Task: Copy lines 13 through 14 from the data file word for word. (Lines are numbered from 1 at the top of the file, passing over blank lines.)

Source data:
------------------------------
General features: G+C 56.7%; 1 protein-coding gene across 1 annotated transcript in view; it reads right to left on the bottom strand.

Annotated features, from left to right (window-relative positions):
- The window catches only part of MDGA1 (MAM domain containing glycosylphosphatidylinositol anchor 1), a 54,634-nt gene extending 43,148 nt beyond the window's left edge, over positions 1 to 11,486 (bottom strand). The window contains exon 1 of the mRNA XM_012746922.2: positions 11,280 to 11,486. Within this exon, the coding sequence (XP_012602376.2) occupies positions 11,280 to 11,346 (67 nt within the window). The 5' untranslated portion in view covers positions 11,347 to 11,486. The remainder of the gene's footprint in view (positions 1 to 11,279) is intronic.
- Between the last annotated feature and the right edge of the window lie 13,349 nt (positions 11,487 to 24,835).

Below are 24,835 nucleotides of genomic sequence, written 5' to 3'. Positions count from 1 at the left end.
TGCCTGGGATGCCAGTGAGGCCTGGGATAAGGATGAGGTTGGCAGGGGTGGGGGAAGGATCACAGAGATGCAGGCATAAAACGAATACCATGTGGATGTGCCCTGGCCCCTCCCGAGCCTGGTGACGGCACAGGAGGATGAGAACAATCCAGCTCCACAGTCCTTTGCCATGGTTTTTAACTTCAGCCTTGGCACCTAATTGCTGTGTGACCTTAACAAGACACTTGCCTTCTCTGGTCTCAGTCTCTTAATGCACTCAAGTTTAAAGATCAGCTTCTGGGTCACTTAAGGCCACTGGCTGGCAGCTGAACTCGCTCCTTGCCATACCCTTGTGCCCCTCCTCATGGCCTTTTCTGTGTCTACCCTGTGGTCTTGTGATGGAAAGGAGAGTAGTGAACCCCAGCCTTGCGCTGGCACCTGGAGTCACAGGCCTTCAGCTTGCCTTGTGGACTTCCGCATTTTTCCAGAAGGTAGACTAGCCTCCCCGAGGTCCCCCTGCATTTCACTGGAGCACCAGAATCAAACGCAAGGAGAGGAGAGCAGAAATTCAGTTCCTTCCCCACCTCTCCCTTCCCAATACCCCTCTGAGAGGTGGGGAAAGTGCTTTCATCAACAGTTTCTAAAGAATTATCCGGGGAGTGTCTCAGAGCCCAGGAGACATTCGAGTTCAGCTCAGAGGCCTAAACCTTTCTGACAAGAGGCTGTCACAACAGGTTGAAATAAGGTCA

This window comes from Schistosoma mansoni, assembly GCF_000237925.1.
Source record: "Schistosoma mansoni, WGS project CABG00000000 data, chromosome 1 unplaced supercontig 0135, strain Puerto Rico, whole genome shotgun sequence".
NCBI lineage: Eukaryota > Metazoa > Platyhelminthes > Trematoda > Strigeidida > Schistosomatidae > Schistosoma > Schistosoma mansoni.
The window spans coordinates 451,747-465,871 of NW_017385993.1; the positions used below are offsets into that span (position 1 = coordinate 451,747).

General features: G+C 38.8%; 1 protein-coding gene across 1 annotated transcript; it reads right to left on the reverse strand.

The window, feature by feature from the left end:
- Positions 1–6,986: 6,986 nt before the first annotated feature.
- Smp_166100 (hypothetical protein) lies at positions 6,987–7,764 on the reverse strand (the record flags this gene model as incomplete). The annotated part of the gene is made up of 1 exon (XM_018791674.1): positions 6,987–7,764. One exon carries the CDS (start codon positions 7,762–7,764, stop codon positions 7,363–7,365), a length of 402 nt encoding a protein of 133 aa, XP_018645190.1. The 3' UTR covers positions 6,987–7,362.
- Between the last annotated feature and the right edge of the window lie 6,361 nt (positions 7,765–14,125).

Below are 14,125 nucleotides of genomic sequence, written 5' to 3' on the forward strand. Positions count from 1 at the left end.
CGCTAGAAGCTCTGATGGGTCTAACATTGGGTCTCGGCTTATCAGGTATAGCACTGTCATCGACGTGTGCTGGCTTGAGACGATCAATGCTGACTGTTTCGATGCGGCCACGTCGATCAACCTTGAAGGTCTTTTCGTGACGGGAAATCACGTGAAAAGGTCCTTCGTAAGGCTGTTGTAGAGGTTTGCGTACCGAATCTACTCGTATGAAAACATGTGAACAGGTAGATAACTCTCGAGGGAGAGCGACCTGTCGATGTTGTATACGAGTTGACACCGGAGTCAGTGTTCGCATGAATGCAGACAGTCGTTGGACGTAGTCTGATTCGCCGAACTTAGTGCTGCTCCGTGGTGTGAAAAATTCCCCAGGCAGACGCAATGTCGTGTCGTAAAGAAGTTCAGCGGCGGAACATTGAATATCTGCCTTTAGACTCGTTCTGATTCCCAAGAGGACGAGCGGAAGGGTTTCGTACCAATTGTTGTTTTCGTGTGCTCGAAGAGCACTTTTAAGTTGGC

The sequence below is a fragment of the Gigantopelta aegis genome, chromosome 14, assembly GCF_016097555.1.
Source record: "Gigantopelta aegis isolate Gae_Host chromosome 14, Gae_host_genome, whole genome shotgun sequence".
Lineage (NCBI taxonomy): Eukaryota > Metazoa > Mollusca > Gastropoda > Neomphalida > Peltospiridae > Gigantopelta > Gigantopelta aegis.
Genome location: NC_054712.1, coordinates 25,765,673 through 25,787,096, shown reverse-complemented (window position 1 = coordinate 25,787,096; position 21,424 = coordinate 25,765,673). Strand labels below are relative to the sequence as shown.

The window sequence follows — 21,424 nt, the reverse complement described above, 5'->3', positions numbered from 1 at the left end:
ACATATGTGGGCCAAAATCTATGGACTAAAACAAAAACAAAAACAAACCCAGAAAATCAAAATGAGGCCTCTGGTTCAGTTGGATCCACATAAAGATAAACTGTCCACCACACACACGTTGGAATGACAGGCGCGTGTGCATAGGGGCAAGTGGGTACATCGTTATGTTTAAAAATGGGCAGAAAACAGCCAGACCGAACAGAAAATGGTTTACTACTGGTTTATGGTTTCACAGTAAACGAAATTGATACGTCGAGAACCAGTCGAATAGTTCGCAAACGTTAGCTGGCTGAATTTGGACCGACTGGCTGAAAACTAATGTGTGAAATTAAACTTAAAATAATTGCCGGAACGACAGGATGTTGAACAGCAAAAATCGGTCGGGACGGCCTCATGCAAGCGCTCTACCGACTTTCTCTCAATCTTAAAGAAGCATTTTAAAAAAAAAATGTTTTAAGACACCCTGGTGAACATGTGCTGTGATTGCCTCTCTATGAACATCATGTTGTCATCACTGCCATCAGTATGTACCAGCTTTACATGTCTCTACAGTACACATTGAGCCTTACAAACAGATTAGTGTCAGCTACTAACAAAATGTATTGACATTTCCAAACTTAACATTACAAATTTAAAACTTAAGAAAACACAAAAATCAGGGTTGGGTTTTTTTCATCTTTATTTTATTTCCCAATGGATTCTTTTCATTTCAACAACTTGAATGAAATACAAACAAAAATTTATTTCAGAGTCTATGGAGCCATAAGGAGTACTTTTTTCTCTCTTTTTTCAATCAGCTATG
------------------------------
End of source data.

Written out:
- Positions 1–6,986: 6,986 nt before the first annotated feature.
- Smp_166100 (hypothetical protein) lies at positions 6,987–7,764 on the reverse strand (the record flags this gene model as incomplete). The annotated part of the gene is made up of 1 exon (XM_018791674.1): positions 6,987–7,764. One exon carries the CDS (start codon positions 7,762–7,764, stop codon positions 7,363–7,365), a length of 402 nt encoding a protein of 133 aa, XP_018645190.1. The 3' UTR covers positions 6,987–7,362.